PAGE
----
Thing to know before developing your cyber security solution
According to the Cybersecurity and Infrastructure Security Agency(CISA),” Cybersecurity is the art of protecting networks, devices, and data from unauthorized access or criminal use and the practice of ensuring confidentiality, integrity, and availability of information.”. A few terms to know before going ahead,
- Privacy means maintaining confidentiality.
- Anonymity means no body knows who you are?
- Pseudonymity means using an alias.
How much of your daily life relies on technology? How much of your personal information is stored on a device or a server?
There are many risks, some more serious than others. Among these dangers is malware erasing your entire system, an attacker breaking into your system and altering files, an attacker using your computer to attack others, or an attacker stealing your credit card information and making unauthorized purchases. There is no guarantee that even with the best precautions some of these things won’t happen to you, but there are steps you can take to minimize the chances.
Here we classify risk being a combination of three factors,
- Assets are items having value to the firm such as data, servers, software, network equipment, …
- Threats are conditions that can cause damage to an asset such as cyber attack, breach of integrity attack, malware, disclosure of confidential data, natural disasters,…
- Vulnerabilities are weakness in the system design, implementation, software code or lack of preventive mechanism such as bugs, physical security, …
Risk= Vulnerablity * threat * Consequences
Our goal should be to minimise risk to an acceptable level, as eliminating all risks is not feasible.
How to make sure our data is secure?
We usually use the CIA Triad where,
- C stands for Confidentiality(“How secure is your data?”):
- You could use encryption(at rest and at transit) or firewalls or Two factor authentication.
- Failure of confidentiality occurs if someone can obtain and view the data.
- I stands for Integrity(“How correct is the information?”):
- You could use hashing of information or checksum technique during data transmission.
- Failure of integrity occurs if someone modifies the data being stored in or transit.
- A stands for Availability(“How much up time and latency is the system providing?”) :
- You could use better system design and data points or a better disaster recovery plan.
- Failure of availability occurs if the data cannot be accessed by the end user.
Usually, we have to make a trade-off between the usability of a system and the security of the system.
What do you mean by cyber attacks?
A cyber attack targets computer information systems, computer networks, infrastructures, or personal computer devices. An attacker is a person or process that attempts to access data, functions, or other restricted areas of the system without authorisation, potentially with malicious intent.
Cyberattacks can range from installing spyware on a personal computer to attempting to destroy the infrastructure of entire nations. We could categorise cyber attacks into 2 types,
- Web based Attack, attacks on an web application. These are done using,
- System based attack, attacks to compromise a computer or a computer network. These are done using,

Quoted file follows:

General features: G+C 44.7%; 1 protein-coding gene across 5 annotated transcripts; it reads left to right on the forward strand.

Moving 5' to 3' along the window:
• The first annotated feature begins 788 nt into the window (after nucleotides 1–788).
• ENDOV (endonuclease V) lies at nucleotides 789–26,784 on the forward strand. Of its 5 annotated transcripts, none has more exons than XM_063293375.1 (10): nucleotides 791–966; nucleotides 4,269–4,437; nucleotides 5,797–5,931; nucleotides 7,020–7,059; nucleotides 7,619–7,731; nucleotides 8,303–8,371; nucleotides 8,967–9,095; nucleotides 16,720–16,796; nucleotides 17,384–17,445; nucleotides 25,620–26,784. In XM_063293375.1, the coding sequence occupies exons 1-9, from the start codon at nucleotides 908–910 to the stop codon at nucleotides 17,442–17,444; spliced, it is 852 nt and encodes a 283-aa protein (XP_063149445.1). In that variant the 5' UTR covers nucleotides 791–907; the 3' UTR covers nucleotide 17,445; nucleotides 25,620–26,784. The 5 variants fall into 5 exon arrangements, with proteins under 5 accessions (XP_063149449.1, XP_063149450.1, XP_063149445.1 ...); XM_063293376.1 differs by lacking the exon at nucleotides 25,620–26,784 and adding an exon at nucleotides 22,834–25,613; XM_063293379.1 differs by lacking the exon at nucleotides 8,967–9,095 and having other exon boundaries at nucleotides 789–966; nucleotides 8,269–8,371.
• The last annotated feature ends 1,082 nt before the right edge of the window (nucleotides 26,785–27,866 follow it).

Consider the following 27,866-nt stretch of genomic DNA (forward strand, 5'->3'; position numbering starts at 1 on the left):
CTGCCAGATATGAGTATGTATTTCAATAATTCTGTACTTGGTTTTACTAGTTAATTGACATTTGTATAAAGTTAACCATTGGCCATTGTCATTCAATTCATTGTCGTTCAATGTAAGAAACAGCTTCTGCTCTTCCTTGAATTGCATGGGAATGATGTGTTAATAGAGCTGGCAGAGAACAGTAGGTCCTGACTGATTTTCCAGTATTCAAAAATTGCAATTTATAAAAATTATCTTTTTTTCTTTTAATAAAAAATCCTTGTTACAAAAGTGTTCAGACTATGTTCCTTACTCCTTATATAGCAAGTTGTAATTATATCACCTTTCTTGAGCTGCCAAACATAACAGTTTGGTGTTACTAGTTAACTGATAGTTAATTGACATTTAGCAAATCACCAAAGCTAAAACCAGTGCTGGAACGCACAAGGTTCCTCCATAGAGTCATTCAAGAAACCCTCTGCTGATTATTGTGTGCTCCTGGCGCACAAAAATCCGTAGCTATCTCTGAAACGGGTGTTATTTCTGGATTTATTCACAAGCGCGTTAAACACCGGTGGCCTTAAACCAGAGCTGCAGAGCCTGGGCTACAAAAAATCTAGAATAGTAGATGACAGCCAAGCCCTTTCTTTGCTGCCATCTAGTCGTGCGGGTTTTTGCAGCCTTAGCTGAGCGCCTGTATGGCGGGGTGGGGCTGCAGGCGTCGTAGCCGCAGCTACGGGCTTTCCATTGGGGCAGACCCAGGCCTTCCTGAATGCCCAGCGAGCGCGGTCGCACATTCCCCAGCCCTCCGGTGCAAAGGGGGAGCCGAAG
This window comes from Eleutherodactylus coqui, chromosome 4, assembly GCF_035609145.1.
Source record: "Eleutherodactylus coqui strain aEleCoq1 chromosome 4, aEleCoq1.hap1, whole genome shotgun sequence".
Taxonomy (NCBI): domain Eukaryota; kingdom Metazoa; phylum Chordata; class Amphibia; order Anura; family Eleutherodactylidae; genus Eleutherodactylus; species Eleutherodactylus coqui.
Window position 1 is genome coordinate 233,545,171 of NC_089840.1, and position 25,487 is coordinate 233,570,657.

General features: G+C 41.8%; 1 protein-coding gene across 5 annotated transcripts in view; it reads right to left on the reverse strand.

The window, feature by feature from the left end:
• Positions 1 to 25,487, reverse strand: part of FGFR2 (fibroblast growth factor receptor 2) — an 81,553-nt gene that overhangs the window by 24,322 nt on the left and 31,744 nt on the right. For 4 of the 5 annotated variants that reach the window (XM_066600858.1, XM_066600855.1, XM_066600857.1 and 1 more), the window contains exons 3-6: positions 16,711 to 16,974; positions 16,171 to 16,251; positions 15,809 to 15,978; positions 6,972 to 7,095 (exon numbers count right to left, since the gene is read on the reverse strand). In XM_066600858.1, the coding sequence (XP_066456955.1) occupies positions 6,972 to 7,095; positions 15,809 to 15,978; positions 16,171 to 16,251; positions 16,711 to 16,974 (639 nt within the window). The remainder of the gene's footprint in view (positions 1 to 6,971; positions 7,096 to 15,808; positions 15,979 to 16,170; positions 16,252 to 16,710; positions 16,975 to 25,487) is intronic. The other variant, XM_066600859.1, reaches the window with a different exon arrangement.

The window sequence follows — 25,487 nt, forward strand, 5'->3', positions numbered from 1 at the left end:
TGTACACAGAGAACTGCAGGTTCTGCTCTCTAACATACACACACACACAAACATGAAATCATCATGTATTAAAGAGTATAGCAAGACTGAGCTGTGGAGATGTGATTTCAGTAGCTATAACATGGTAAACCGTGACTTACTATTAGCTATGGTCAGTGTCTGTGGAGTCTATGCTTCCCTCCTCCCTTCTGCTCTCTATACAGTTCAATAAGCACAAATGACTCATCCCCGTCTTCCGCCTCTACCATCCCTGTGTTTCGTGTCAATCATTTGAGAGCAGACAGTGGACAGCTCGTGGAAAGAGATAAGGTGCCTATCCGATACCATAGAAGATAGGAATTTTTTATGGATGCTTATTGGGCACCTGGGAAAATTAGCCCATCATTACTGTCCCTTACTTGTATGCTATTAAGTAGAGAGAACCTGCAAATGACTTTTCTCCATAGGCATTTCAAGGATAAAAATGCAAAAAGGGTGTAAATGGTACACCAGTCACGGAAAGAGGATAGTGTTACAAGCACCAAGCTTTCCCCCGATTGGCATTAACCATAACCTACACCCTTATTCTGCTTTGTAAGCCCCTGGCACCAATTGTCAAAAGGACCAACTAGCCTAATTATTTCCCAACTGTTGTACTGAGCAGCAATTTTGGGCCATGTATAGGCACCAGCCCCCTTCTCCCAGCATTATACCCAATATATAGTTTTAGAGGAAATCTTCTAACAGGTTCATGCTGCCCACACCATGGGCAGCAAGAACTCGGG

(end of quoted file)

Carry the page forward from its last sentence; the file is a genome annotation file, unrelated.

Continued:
1.Denial-of-service attack (DoS)
The attacker seeks to make a machine or network resource unavailable to its intended users by temporarily or indefinitely disrupting services of a host connected to the Internet. Typically accomplished by flooding the targeted machine or resource with superfluous requests in an attempt to overload systems and prevent some or all legitimate requests from being fulfilled.
2.Distributed denial-of-service attack (DDoS)
The incoming traffic flooding the victim originates from many different sources. This effectively makes it impossible to stop the attack simply by blocking a single source.
There are 3 types of DDos Attacks:
What are the signs of a DOS/DDOS attack:
- Degradation in network performance due to drastic increase in requests sent to server.
- Loss of Information from the server
- Unavailability of the server
A DoS or DDoS attack is analogous to a group of people crowding the entry door of a shop, making it hard for legitimate customers to enter, thus disrupting trade.
For more information on DOS/DDOS attack,
3.Brute force attack
Used to obtain private information such as usernames, passwords, passphrases etc by repeatedly submitting different combinations of credentials, attackers can ultimately guess them correctly, and gain access to the data those credentials protect.
Common targets for brute force attacks are cracking passwords and encryption keys as well as API keys and SSH logins.
The success of a brute force attack is measured in the time it takes to successfully crack a password/credential. As password length increases, the time it takes to brute force it increases as well.
- As a key with 128-bit encryption will have 2128 combinations and 256-bit encryption will have 2256 combinations.
For more information on brute force attacks,
4. Session hijacking
Also known as cookie hijacking is the exploitation of a valid computer session sometimes also called a session key, to gain unauthorised access to information or services in a computer system. There are four main methods used to perpetrate a session hijack,
1. Session fixation: where the attacker sets a user’s session id to one known to them. For example: by sending the user an email with a link that contains a particular session id. The attacker now only has to wait until the user logs in.